Not to worry, G-d assured them. G-d loves Jewish children, both in the literal sense and Jews who have just set out on the path of Torah study. In fact, when Jewish "children" set aside fixed times for learning Torah and observe mitzvot in an especially beautiful manner, their service is even more pleasing to G-d than that of the generation of Jews in the desert.

Adapted from Likutei Sichot, Volume 13


A Slice of Life

From Mexico City to Barranquilla
by Yehudis Cohen

Boxes take up nearly the entire living room, waiting to be shipped to Barranquilla, Columbia. Eliyahu and Cirel (pronounced Tzirel) Swued are joining Rabbi Yossi and Chani Liberov, the Rebbe's shluchim (emissaries) in Barranquilla, to help strengthen Jewish life among the 250 Jewish families in this South American city.

The Swueds will be teaching in the Jewish school in Baranquilla and will be giving afternoon Hebrew School classes for children who attend public school. In addition, Eliyahu will shecht (ritually slaughter) the chickens and meat for the community and will rotate with Rabbi Liberov going to a farm to obtain kosher milk.

I have asked Eliyahu, before he leaves, to tell me about growing up Jewish in Mexico City.

"My father and mother, Chaim and Miriam Swued, were both born in Argentina, though my father's father came there from Syria and my mother's family came from Poland. They came to Mexico City in 1970 from Argentina," begins Eliyahu. "My father became a Chasid of the Rebbe through the influence of Rabbi Berel Baumgarten. My father pursued his rabbinic studies in the Lubavitcher Yeshiva in New York. He came in 1958 and studied there for six years until he returned to Argentina. In Argentina he met my mother. After they got married they were offered various positions in Argentina, Israel and Mexico. My father asked the Rebbe what to do and the Rebbe told him to accept the position of head of the yeshiva in Mexico City. After about a year my father became a Rav in the Sephardic community.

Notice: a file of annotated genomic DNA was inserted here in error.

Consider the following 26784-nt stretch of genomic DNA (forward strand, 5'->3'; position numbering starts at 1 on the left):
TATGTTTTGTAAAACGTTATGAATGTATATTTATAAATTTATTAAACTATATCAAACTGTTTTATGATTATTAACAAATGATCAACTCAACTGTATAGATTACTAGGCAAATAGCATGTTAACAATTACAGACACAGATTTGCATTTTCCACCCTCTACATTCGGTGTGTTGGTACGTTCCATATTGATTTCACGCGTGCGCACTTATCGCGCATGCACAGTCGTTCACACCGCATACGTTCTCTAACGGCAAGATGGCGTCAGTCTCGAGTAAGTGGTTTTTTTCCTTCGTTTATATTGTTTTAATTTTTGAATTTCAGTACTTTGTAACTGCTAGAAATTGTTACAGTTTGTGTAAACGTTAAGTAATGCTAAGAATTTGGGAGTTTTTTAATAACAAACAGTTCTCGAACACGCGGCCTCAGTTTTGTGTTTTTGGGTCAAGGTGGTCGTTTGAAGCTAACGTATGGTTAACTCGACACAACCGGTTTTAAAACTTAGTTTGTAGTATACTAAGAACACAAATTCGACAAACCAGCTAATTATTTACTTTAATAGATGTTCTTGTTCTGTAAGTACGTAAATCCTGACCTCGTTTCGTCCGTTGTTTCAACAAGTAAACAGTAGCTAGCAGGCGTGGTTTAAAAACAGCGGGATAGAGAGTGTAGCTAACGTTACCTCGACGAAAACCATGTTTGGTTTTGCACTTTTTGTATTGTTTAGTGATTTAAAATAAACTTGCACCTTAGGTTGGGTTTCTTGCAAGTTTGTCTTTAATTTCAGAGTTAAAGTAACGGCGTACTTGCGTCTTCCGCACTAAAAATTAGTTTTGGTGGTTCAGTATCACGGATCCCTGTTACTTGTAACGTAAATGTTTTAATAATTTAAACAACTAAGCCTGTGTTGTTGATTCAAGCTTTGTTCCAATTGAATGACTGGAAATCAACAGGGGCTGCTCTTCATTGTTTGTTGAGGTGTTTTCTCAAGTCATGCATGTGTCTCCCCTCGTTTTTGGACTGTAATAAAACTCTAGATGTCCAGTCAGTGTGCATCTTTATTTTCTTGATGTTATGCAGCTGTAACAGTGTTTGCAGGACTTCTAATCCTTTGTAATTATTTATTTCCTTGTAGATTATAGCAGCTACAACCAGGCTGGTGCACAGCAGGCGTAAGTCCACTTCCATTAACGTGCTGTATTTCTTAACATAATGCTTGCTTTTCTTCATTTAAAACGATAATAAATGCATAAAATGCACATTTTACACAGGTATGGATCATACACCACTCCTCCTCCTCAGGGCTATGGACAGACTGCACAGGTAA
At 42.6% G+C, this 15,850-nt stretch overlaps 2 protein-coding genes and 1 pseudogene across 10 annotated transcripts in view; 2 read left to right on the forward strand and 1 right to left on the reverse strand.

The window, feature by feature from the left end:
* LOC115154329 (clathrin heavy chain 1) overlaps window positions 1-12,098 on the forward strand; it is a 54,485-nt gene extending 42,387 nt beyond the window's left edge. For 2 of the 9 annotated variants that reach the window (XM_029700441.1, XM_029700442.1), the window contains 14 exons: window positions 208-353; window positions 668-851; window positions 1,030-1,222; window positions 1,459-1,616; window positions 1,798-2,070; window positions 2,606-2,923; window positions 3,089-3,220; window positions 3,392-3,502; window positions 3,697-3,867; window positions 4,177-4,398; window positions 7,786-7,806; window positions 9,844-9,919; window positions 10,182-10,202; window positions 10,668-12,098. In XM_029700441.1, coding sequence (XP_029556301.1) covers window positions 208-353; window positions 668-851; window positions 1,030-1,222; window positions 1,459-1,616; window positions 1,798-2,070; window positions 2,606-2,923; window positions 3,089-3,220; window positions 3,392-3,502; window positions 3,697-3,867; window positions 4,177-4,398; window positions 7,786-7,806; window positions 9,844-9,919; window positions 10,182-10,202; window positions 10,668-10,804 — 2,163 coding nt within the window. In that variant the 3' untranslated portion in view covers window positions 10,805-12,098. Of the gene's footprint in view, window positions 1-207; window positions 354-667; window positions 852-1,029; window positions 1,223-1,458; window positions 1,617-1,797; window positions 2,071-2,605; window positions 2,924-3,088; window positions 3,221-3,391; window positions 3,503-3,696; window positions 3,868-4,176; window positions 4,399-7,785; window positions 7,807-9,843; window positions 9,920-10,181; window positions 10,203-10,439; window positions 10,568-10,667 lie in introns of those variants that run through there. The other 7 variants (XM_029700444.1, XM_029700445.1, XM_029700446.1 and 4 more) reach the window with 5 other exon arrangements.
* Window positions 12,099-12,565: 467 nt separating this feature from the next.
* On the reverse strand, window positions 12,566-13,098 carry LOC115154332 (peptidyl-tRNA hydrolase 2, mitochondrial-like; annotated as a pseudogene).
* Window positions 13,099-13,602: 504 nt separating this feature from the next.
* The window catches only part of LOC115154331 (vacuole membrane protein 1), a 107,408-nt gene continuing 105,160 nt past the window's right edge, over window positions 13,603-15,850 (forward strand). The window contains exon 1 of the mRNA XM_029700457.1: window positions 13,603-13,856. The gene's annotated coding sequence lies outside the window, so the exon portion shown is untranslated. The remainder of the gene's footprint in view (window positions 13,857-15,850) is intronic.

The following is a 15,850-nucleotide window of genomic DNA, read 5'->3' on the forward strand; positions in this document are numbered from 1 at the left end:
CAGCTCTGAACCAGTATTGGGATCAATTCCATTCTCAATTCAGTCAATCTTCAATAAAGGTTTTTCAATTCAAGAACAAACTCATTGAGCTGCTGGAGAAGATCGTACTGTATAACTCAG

"Today," explains Eliyahu, "Jewish life is vibrant in Mexico City. But when my parents arrived there was a minimal amount of Jewish observance. My father used to shecht chickens at home and distribute them in the community. They used to have to go to the farm to obtain kosher milk and they made their own cheese. Now there are restaurants and even hotels that are kosher."

Eliyahu explains that in Mexico City and its suburbs there are more Ashkenazic Jews than Sephardic Jews but that the Sephardic Jews are more traditional. There are a number of different communities within the Sefardic population.

Jews, most of whom are in the clothing industry, are well-accepted in Mexico, according to Eliyahu. Although Jews do not hold any public office they have connections to high government officials. "When my parents came to Mexico there were very few men who wore yarmulkas on the street. Many of the Jews, particularly those who had come from Europe, were very sensitive about displaying outward signs of their Judaism and simply wanted to blend in with the rest of society.

Today, Jewish observance is growing as it is in Jewish communities everywhere. It is not a strange sight to see men with yarmulkas and even beards."